Already a body of research has found that space-time interactions in human vision are asymmetrical; spatial cognition has a larger effect on temporal cognition than the other way around (Merritt et al., 2010 as cited in Homma and Ashida, 2015)9. This key insight into cognitive perception underlies why, historically, most memorable architecture evokes a sense of timelessness, one where place and its surroundings are experienced as one.

This research confirms earlier studies by environmental psychologists DeLong and Lubar (1979) who originally suggested that human beings perceive a strong relationship between the space that surrounds them and passage of time. In their research, it was shown that larger spaces slow perceived time while smaller spaces speed up perceived time10. However, it bears mentioning that this relationship also appears to oscillate in direct relation to our purpose or intent a given spatial footprint.

Perhaps these spatial/temporal dynamics explain why when place is connected to natural, open space, we experience time as abundant, we can even lose ourselves in time and wonder where it all went. On the reverse, when place is disconnected from a natural exterior, we experience time as a marker of distress. We experience it either as unbearably long (leading to boredom) or it dissipates rapidly and we feel the nagging pressure that there’s too much to do in too little time.

If we account for how our neurophysiology reacts in relation to perceived space, then we can also, to an extent, modulate the occupant’s subjective relationship to time, which in turn affects his or her productivity, social interactions, and well-being. As high-density interior spaces proliferate, architects can counter isolated, artificial environments by leveraging the restorative impact of perceived open space and thereby recreate a meaningful sense of place.

By restoring the spatial relationship to nature, we can design “transparent” interiors that reconnect the occupant to a perceived view to nature, the key biophilic element that restores the dramatic change of scale that we find most therapeutic: one where the observer experiences his/her interior space connected to and surrounded by the sky.

Environmental Design & the Mechanics of Perception

While cognition itself is a complex subject, it is enough to note that human spatial cognition is fundamental to human life. By spatial cognition Hart and Moore (1973) refer to “the internalized reflection and reconstruction of space in thought.”11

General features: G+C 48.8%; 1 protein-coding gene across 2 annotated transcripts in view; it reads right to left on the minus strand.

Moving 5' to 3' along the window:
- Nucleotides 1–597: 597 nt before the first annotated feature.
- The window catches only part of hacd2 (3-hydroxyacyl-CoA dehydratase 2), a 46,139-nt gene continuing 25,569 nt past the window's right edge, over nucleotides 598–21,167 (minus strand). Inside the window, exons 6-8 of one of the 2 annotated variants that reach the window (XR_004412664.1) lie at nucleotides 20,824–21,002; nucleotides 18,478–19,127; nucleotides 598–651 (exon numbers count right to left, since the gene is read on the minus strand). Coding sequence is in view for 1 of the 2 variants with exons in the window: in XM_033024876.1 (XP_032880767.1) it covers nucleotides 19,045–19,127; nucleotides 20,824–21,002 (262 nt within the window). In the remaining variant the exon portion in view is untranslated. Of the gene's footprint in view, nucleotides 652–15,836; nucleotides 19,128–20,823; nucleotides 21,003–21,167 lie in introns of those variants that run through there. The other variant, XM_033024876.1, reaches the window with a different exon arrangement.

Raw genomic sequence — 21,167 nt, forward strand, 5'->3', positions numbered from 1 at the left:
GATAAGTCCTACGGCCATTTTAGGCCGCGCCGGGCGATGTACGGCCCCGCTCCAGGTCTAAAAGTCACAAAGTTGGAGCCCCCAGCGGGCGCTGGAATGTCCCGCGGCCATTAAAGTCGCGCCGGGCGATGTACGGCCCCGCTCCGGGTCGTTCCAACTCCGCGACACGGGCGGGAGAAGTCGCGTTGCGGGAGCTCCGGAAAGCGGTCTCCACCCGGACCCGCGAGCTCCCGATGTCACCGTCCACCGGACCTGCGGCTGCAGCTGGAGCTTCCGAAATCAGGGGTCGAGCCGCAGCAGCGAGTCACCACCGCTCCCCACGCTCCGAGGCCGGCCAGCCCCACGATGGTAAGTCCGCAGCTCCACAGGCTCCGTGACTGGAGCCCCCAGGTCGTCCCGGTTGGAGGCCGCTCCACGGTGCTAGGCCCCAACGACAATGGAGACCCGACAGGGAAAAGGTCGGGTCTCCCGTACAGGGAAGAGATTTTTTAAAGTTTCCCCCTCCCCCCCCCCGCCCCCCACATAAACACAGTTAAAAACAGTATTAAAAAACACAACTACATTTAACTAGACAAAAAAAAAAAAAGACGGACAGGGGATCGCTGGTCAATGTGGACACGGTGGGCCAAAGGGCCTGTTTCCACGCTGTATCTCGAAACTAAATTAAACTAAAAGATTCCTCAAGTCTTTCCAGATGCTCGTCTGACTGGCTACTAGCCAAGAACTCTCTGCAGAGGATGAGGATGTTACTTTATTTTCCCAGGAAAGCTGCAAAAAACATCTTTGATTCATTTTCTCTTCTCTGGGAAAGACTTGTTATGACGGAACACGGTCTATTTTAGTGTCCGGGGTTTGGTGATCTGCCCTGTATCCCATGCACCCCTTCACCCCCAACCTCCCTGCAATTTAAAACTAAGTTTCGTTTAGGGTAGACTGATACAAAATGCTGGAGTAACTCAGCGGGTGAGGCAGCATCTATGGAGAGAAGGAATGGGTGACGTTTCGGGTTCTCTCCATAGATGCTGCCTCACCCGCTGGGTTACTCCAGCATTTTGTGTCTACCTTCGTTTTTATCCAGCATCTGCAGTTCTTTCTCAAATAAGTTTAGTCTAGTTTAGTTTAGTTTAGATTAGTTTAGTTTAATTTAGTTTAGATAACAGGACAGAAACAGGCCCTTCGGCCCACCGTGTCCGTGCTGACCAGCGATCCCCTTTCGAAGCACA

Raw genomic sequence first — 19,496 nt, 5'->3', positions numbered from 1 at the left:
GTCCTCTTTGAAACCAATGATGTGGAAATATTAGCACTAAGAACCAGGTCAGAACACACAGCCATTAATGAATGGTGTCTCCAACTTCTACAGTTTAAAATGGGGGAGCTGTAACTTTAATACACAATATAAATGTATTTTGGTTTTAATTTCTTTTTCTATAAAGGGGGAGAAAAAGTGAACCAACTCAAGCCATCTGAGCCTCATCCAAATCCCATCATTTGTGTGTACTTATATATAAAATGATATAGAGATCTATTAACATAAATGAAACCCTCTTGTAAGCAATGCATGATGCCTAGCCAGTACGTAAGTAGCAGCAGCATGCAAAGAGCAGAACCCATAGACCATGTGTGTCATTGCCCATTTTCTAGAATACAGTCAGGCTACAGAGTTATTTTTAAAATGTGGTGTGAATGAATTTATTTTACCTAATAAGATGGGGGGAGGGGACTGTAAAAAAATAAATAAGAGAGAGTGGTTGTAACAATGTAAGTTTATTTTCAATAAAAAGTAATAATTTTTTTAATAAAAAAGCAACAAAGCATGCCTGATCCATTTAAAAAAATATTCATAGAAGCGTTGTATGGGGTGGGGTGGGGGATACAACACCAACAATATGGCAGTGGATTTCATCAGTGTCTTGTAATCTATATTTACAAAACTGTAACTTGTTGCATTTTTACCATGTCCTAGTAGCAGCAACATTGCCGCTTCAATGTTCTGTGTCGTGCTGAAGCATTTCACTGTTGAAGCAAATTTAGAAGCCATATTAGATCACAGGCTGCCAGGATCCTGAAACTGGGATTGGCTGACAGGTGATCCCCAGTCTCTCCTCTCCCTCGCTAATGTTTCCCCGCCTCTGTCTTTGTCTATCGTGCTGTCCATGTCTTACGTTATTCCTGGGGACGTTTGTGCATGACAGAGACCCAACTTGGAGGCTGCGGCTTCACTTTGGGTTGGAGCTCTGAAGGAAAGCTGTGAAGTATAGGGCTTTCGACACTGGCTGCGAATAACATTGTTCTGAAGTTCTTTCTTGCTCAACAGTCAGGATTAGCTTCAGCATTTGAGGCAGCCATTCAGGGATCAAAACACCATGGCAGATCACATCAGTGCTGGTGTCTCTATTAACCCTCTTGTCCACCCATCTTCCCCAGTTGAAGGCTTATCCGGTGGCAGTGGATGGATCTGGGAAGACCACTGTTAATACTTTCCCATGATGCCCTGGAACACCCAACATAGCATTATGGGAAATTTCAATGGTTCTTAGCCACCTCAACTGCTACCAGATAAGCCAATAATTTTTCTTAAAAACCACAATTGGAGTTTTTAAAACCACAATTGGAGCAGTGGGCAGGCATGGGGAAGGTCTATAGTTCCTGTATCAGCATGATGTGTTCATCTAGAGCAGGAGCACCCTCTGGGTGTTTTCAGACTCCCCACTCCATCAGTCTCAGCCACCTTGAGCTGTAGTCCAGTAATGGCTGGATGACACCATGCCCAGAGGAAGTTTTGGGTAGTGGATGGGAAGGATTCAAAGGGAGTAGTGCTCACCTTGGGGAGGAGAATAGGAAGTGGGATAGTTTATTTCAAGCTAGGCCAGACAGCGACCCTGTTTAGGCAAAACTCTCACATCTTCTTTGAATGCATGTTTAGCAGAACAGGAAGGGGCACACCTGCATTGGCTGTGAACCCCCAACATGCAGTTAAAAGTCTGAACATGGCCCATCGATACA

According to Jennifer Groh, Professor at the Department of Psychology and Neuroscience, and the Department of Neurobiology, at the Center for Cognitive Neuroscience at Duke University, it turns out that “not only is memory an integral part of building a sense of space, but space in turn serves as a kind of filing system for storing and accessing memories. And the brain’s memory-space connection relies on shared neural infrastructure.”12

This insight provides one of the clues that may answer the mystery behind why certain optical phenomena like biophilic illusions of nature, which provide a spatial reference frame, have such a unique impact on our psycho-physiology in comparison to standard (representational) nature art photography.

It turns out that when we provide a visual stimulus that mimics a spatial relationship we are familiar with, the brain’s sensory and motor regions react as if the original memory itself was being re-experienced. This is consistent with a unique facet of illusions; they are capable of conjuring an experience when key cognitive cues emulate a bone fide past experience.

Perceived Zenith & Perceived Horizon Line: The Restorative Barometer of Spatial Cognition

When we have our eyes open, vision accounts for two-thirds of the entire electrical activity of the brain, a full 2 billion of the 3 billion firings per second13. In fact, 50% of our neural tissue is directly or indirectly related to vision14.

In any environment—natural or artificial, exterior or interior—the zenith, the point in the celestial sphere directly above the observer, and the horizon line, the apparent junction of earth and sky, serve as environmental anchors that shape our experience of space. And when we perceive space—and hence time—as abundant, we find it easier to think and reflect, weighing matters of moral or strategic value in a clear manner. In other words, space influences the quality and depth of thought.

As a matter of fact, neuroscientists like Jennifer Groh speculate so far as to declare that abstract thought is intimately linked to spatial cognition, and the way we map out our sense of space may also be responsible for the nature of human thought itself.

These neural dynamics indicate the central role that spatial reference frames play in channeling stored (biophilic) memories of spatially similar experiences. This mechanism may explain why biophilic illusions of nature inside a building can also evoke the “Relaxation Response” that open, natural environments so easily engage.

Our spatial memory of looking up at an open sky, or into an open natural landscape, is engaged in a multisensory fashion—visually and spatially—in such a way that our organs of perception evoke the psycho-physiology of the original spatial mapping of sky or landscape.